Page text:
The college application season is back in Korea. Though its true that shrewdness has always been a critical factor in the application process, this year the trait has never been more needed as the students have been distributed the average scores of each subject in lieu of the original scores, thus leading to the coining of the phrase lotto entrance. It is true that the administration has adopted measures to prevent school rankings in the past by doing away with individual ranking according to the total points obtained in the college scholastic ability tests, as well as adopting a full-scale grade policy starting from 2008. Also, the administration has withheld the scholastic ability results of primary and secondary school students nationwide, claiming that it will lead to bias and further separating schools and regions.
Despite these efforts taken by the administration, there is no evidence that the habit of ranking manifest in our society has changed for the better. In fact, the media frequently highlights the college rankings tabulated by foreign institutions. Korean universities commonly draw the conclusion that their institutions rank outside the top 100 universities worldwide, often based on questionable assessment criteria. The trend has even been applied in subjective fields such as the stabilization of management of labors, in which the related personnel are sensitive to the rankings tallied by the foreign institutes.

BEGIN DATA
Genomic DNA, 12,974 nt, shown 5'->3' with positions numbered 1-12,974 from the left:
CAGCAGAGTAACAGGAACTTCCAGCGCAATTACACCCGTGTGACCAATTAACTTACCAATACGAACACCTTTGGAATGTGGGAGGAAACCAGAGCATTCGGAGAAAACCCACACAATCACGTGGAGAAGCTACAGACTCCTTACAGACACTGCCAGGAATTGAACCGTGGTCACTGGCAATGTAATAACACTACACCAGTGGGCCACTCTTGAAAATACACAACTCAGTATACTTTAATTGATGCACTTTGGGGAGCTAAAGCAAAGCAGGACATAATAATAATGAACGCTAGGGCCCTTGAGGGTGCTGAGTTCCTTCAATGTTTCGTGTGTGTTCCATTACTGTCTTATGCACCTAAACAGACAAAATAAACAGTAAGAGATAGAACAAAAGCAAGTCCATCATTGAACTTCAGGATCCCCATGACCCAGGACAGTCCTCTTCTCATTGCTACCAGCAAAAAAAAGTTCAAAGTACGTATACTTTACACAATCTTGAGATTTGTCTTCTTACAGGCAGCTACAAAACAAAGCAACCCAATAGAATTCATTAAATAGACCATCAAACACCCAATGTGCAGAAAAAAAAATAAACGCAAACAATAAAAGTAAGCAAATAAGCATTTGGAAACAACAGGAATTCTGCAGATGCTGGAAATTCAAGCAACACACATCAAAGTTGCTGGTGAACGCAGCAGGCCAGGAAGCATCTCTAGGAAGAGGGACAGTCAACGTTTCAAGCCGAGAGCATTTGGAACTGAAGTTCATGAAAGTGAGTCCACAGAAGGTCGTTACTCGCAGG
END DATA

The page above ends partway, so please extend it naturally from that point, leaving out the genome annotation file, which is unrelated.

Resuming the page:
The simplicity of numbers has the advantage of sending a strong message in a short time. On the flip side, we fail to examine the related issues more closely if the message happens to be oversimplified. Perhaps the greatest problem stems from the fact that this calls for uniformity in our modern society, which values diversity. Instead of specializing in fields based on researching or teaching abilities, the assessments evaluate the colleges by a single standard, ranking colleges according to the total score obtained by adding the scores for each item.
Perhaps the reason we are so sensitive to foreign assessment is because we lack confidence in our institutions. Would Harvard really care about how foreigners rank its institution? Rather than blocking information or calling for an end to the current ranking systems, in order to do away with this ranking obsession manifest in our society, we should learn to deal with foreign criticism constructively, and gain confidence in our own institutions.
Oh Se-jung, Guest Editorial Writer. Physics Professor of Seoul National University